Second solo exhibition of Brooklyn based artist Liz Nielsen at Horizont Gallery in Budapest.

Liz Nielsen: Entanglement
April 17 - May 22, 2019
Horizont Gallery, Budapest

Without the use of a camera, and most often without an enlarger, Liz Nielsen makes photograms in the analog color darkroom with traditional chemical processing. Her "negatives" are built layer-by-layer and are used for one-to-one contact prints where she can expose the photographic paper many times with several bits of light. She says, "I enjoy working this way because everything is variable making each photogram is unique."
The works in this show have mirrored or opposite relationships that represent connections to other states of being, whether that is a shadow world, the same world at a different time, or a tether to another world. In some, the connection to that world is outside of the exhibition, and in some the connection is inside of the single piece. These connections are references to states of quantum entanglement. Quantum Entanglement is the physical condition of two or more particles or physical systems being in quantum states each of which may only be described by reference to the others, especially when the particles or systems are separated in space.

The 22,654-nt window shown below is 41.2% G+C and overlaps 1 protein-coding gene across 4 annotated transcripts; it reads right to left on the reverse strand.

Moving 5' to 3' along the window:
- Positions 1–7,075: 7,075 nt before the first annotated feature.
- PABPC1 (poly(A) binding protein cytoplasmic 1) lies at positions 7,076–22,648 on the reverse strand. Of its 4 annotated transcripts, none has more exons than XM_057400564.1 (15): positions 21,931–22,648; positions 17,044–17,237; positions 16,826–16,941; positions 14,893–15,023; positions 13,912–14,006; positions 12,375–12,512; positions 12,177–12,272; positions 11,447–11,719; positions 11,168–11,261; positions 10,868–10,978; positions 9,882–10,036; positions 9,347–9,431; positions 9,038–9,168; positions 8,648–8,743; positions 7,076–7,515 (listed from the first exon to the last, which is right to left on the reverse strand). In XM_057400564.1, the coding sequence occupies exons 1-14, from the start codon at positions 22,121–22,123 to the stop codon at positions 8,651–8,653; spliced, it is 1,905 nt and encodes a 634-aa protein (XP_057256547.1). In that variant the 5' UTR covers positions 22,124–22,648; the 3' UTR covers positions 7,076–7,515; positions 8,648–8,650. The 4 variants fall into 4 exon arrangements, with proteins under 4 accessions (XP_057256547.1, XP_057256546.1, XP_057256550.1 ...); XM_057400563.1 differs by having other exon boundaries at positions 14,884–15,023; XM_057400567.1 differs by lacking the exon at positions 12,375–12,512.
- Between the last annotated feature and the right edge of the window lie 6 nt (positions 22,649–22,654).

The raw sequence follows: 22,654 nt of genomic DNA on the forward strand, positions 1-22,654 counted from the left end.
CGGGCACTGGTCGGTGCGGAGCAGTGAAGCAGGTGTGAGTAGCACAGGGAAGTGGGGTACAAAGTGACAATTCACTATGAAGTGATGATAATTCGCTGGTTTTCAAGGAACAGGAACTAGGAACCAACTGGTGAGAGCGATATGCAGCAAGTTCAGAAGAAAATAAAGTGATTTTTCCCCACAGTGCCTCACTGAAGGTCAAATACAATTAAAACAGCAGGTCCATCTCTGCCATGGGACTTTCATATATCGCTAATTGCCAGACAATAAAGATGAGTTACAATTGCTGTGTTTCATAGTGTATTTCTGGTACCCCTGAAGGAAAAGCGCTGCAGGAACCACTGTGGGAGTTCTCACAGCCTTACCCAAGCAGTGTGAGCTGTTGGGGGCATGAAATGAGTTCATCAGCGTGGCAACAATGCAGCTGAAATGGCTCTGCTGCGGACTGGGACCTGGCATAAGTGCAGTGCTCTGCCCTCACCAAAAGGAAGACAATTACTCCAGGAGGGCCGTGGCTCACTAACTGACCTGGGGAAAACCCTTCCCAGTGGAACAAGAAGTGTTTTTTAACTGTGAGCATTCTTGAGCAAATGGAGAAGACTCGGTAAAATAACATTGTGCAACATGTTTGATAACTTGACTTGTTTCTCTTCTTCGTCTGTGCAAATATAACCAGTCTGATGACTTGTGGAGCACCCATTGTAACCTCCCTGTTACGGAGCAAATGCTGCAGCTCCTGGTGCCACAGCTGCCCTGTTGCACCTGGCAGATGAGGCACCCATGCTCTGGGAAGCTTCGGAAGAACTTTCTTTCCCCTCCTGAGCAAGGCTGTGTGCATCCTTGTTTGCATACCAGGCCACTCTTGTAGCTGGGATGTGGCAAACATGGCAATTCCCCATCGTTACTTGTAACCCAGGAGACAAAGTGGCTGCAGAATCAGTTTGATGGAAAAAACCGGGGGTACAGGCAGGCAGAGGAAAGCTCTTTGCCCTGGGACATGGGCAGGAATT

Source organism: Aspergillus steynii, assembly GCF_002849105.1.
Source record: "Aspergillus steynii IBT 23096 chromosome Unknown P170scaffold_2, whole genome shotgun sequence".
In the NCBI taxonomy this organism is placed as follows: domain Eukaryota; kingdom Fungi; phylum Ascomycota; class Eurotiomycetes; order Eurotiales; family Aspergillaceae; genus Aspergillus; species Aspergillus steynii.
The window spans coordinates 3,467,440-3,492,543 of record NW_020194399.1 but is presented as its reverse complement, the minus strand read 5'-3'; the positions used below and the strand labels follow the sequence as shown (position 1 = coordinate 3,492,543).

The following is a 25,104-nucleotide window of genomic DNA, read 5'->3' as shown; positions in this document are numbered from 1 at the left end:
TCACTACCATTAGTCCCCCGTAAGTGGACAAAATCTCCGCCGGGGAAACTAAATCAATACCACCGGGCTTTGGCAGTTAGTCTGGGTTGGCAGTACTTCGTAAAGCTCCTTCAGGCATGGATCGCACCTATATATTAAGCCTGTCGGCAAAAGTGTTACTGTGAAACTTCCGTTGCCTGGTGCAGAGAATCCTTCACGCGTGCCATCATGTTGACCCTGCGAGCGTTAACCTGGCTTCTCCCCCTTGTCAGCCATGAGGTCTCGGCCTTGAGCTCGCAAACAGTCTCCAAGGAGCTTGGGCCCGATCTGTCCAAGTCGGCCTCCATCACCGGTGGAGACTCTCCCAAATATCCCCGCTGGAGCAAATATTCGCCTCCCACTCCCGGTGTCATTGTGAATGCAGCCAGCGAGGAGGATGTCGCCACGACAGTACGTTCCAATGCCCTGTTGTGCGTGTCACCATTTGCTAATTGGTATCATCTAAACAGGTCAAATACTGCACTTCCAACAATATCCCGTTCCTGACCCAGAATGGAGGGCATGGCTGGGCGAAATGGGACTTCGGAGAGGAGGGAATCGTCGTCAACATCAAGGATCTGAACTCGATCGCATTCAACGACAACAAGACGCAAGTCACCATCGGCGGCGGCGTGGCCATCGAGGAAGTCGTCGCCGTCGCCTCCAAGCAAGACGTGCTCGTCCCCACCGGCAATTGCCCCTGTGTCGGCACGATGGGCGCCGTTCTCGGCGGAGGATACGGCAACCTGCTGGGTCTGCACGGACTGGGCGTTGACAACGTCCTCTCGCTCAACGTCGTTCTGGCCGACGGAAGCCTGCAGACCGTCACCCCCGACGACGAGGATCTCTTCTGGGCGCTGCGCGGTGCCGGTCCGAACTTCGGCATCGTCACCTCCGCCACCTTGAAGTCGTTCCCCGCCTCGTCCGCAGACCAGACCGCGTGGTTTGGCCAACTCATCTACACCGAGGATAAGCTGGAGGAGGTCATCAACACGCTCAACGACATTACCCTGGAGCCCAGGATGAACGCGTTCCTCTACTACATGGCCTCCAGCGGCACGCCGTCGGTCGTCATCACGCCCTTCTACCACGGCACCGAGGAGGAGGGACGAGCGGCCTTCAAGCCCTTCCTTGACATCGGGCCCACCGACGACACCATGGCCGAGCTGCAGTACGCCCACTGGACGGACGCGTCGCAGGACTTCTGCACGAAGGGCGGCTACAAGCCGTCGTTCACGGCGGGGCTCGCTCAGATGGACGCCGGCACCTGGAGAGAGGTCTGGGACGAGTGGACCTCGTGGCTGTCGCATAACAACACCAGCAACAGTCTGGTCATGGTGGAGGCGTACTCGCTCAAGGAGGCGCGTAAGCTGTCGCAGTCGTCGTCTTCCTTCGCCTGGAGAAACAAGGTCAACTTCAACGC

Liz Nielsen is a Brooklyn based artist whose works have been exhibited in New York, Chicago, Paris, London, Budapest, Amsterdam and Berlin. Her photographs are printed in the analog color darkroom with handmade negatives and found light sources. Each photograph is Unique, ranging in size from 100" x 100" to 8" x 8". Liz earned her MFA from the University of Illinois at Chicago in 2004, her BFA from The School of the Art Institute of Chicago in 2002, and her BA in Philosophy and Spanish from Seattle University in 1997. Nielsen's works have been reviewed in *The New Yorker*, *The Financial Times*, *The British Journal of Photography*, *The New York Times*, *LensCulture* and *ArtSlant* among others.  Liz is represented by Danziger Gallery in New York, SOCO Gallery in North Carolina, Horizont Gallery in Budapest, Black Box Projects in London, and NextLevel Galerie in Paris.

Photo: Dávid Biró